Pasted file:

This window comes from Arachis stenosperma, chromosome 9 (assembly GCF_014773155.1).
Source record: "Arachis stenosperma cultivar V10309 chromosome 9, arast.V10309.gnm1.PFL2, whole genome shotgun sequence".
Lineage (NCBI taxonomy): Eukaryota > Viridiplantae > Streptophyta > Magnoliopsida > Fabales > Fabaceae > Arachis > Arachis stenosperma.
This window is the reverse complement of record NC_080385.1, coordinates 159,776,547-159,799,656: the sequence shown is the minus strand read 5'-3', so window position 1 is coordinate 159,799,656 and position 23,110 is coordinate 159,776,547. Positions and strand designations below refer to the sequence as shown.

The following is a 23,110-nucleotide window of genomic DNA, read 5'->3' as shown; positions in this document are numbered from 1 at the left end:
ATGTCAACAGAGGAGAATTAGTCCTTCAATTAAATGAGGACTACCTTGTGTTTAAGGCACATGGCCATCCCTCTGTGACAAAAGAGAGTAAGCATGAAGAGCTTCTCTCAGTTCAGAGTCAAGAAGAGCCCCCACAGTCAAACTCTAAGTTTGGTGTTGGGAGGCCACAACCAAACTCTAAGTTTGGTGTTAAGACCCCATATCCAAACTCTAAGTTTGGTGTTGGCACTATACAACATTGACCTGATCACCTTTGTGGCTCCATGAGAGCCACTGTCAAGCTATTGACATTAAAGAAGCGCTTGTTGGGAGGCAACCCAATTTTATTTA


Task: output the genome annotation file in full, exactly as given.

This window comes from Arachis stenosperma, chromosome 9 (assembly GCF_014773155.1).
Source record: "Arachis stenosperma cultivar V10309 chromosome 9, arast.V10309.gnm1.PFL2, whole genome shotgun sequence".
Lineage (NCBI taxonomy): Eukaryota > Viridiplantae > Streptophyta > Magnoliopsida > Fabales > Fabaceae > Arachis > Arachis stenosperma.
This window is the reverse complement of record NC_080385.1, coordinates 159,776,547-159,799,656: the sequence shown is the minus strand read 5'-3', so window position 1 is coordinate 159,799,656 and position 23,110 is coordinate 159,776,547. Positions and strand designations below refer to the sequence as shown.

The following is a 23,110-nucleotide window of genomic DNA, read 5'->3' as shown; positions in this document are numbered from 1 at the left end:
ATGTCAACAGAGGAGAATTAGTCCTTCAATTAAATGAGGACTACCTTGTGTTTAAGGCACATGGCCATCCCTCTGTGACAAAAGAGAGTAAGCATGAAGAGCTTCTCTCAGTTCAGAGTCAAGAAGAGCCCCCACAGTCAAACTCTAAGTTTGGTGTTGGGAGGCCACAACCAAACTCTAAGTTTGGTGTTAAGACCCCATATCCAAACTCTAAGTTTGGTGTTGGCACTATACAACATTGACCTGATCACCTTTGTGGCTCCATGAGAGCCACTGTCAAGCTATTGACATTAAAGAAGCGCTTGTTGGGAGGCAACCCAATTTTATTTA